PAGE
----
Who… gets my shoutout of the race?
There were a few guys who deserve mention, but to turn a 28th-place start into a top-10 finish is difficult anywhere, especially at Pocono in a race with long green-flag runs. But Martin Truex Jr. gained 19 spots between the green and checkered flags, finishing ninth, his fifth top 10 of 2010. Only one other driver in the top 20 in Sunday’s race (Clint Bowyer, finished 15th) started behind Truex.
What… was THAT?
When all was said and done, it was one of the worst wrecks I have ever seen. The wreck started well ahead of Elliott Sadler (Jimmie Johnson loosened Kurt Busch’s car up and Busch slid into Bowyer) but Sadler got the worst of it when AJ Allmendinger got into him in the smoke from Busch’s car. Sadler’s car slammed the inside retaining wall so hard the engine was torn out. Sadler was able to get out under his own power, but barely. The wall visibly moved on impact, probably one of the factors (along with the new car and the HANS device) that left Sadler relatively unhurt when all was said and done. Some commented on the lack of SAFER barriers in that location, but I’m not sure the old-school version didn’t do just as good a job, maybe even better. In any case, when a driver walks away from one like that, it’s hard not to think about what might have been, and that makes you doubly glad that it wasn’t.
Where… did the polesitter wind up?
Tony Stewart grabbed his second pole of the season this week, but he needed a late-race caution, or a miracle, to finish where he started. Stewart finished second to Greg Biffle for his third runner-up finish of 2010. Stewart also finished second at Bristol and Loudon. This is generally Stewart’s best time of year, and given his record at Watkins Glen (five wins and nine top-10 finishes in 11 starts), Stewart might not be settling for second next week.
When… will I be loved?
It’s hard to give the villain of the race award to someone so repentant, but nonetheless, the drivers were on their best behavior and that means even an accidental move can make you the least loved guy in the garage, as Jimmie Johnson found out. It was a weird wreck; Johnson was trying to bump-draft with Busch, a common practice on Pocono’s long straights, and barely got into him. The hit was dead square, and didn’t look like enough to turn a car around, but combined with a side draft from the No. 33 of Bowyer, it was all it took to send Busch across the track and into the wall. Johnson took the blame and apologized throughout the ensuing red flag, although it’s hard to blame anyone for what was truly just hard racing.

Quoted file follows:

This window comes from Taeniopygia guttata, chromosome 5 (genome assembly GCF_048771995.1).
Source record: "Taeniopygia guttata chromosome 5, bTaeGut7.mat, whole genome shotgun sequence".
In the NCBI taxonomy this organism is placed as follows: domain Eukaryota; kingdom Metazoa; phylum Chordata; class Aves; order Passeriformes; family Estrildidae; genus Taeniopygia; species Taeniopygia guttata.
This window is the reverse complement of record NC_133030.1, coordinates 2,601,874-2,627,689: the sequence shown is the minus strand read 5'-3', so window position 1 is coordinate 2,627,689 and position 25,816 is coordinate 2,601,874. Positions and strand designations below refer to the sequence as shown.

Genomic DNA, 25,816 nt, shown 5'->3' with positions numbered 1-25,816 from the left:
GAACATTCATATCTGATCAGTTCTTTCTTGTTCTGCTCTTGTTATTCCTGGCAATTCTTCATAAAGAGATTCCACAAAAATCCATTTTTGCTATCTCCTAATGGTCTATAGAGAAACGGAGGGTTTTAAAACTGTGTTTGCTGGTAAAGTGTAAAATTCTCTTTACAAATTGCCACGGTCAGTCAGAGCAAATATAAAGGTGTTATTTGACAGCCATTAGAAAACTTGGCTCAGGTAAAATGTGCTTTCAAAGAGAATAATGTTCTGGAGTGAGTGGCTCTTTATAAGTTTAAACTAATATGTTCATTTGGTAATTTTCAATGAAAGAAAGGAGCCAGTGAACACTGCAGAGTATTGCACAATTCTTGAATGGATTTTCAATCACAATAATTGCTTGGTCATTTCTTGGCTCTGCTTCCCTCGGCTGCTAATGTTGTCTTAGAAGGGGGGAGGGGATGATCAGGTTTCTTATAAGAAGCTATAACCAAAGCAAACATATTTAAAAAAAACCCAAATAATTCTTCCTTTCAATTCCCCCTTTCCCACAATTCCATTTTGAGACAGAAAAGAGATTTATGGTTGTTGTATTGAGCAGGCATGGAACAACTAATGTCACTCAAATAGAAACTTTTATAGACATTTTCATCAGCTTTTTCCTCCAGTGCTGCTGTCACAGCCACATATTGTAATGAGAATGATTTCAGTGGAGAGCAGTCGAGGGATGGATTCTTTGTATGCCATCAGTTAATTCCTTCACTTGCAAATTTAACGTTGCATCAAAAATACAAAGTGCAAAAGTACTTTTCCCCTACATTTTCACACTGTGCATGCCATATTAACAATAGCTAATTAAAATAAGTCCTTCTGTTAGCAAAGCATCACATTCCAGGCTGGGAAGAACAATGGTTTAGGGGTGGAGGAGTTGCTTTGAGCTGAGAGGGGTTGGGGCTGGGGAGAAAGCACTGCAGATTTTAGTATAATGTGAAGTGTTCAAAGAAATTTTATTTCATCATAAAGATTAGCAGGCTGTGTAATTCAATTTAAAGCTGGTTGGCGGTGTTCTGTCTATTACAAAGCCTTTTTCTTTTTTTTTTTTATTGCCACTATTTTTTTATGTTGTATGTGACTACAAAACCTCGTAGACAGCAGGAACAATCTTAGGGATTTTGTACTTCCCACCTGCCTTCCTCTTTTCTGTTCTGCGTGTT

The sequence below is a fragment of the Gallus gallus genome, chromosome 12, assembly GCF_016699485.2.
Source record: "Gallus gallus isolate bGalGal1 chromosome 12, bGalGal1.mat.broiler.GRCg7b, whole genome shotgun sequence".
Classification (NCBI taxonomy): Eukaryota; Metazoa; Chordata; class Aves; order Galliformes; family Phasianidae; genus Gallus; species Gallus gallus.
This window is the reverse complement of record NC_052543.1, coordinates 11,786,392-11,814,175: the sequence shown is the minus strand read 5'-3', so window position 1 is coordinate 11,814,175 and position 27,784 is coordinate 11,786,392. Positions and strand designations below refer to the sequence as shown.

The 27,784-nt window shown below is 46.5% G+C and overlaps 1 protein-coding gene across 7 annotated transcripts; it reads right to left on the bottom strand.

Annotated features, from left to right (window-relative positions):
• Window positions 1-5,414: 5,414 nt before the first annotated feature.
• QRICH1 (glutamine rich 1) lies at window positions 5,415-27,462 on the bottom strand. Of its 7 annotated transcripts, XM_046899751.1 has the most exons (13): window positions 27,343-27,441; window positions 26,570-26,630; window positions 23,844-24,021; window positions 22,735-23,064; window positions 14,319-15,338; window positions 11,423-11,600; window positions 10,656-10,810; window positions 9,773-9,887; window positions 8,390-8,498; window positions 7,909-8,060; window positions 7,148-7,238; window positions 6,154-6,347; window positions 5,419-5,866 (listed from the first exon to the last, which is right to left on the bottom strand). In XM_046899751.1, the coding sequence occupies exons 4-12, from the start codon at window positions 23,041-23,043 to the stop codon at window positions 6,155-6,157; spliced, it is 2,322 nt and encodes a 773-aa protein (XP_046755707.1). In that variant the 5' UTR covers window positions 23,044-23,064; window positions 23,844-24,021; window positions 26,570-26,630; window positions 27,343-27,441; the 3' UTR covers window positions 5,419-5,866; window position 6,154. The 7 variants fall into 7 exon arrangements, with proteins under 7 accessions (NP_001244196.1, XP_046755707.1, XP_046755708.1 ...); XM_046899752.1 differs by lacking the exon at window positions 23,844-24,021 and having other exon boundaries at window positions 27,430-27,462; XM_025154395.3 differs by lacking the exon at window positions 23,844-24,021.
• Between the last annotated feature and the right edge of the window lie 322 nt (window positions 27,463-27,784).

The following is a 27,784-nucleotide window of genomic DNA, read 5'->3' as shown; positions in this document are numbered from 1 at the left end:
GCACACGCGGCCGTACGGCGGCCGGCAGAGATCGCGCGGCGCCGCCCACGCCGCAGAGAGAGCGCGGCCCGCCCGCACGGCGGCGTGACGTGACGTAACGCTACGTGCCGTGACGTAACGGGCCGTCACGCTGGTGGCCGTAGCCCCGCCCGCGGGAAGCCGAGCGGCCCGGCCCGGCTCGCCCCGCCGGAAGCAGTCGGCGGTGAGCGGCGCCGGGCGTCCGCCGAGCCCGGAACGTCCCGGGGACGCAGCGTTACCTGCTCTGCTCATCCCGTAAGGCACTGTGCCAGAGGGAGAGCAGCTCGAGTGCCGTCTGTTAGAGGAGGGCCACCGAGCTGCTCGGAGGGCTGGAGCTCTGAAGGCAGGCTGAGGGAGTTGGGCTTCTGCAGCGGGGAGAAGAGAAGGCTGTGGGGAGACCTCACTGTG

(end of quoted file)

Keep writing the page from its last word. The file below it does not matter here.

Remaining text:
Why… doesn’t anyone ever do the right thing?
It seems like a trend in NASCAR these days from the top of the organization on down, and it’s a far cry from the days where a handshake was as good as law. I’m glad Richard Childress Racing is looking at adding a fourth team; in this economy that’s pretty impressive, but lack of sponsorship was what forced Childress to close that same fourth team down after last season, leaving driver Casey Mears high and dry. The right thing to do would be to call Mears first but with the possibility of Paul Menard bringing his family money to the team, that’s unlikely. Still, it’s sad to see that the high road is, more often than not, the road not taken these days.
How… is the Chase shaking down with five races to go?
The Chase picture looks significantly different than 2009, with four faces in the top 12 that were nowhere to be seen last year. Points leader Kevin Harvick was 22nd in points after this race one year ago. Neither of his RCR teammates were in Chase contention last year, and with five races left, all three RCR cars are in the show, though it looks as though Bowyer will battle it out with Mark Martin for 12th; Martin is currently 13th, just four points behind Bowyer. Kyle Busch also missed the show a year ago, and is currently sixth in points. That means four Chasers from last year are mostly out of contention. Martin is currently 13th and can certainly make his way in. Ryan Newman is the next highest placed of these, currently 15th, 138 points out of 12th. Kasey Kahne and Juan Pablo Montoya find themselves in 16th and 21st respectively. It’s shaping up to have a slightly different look, but with fewer owners with dogs in the fight.
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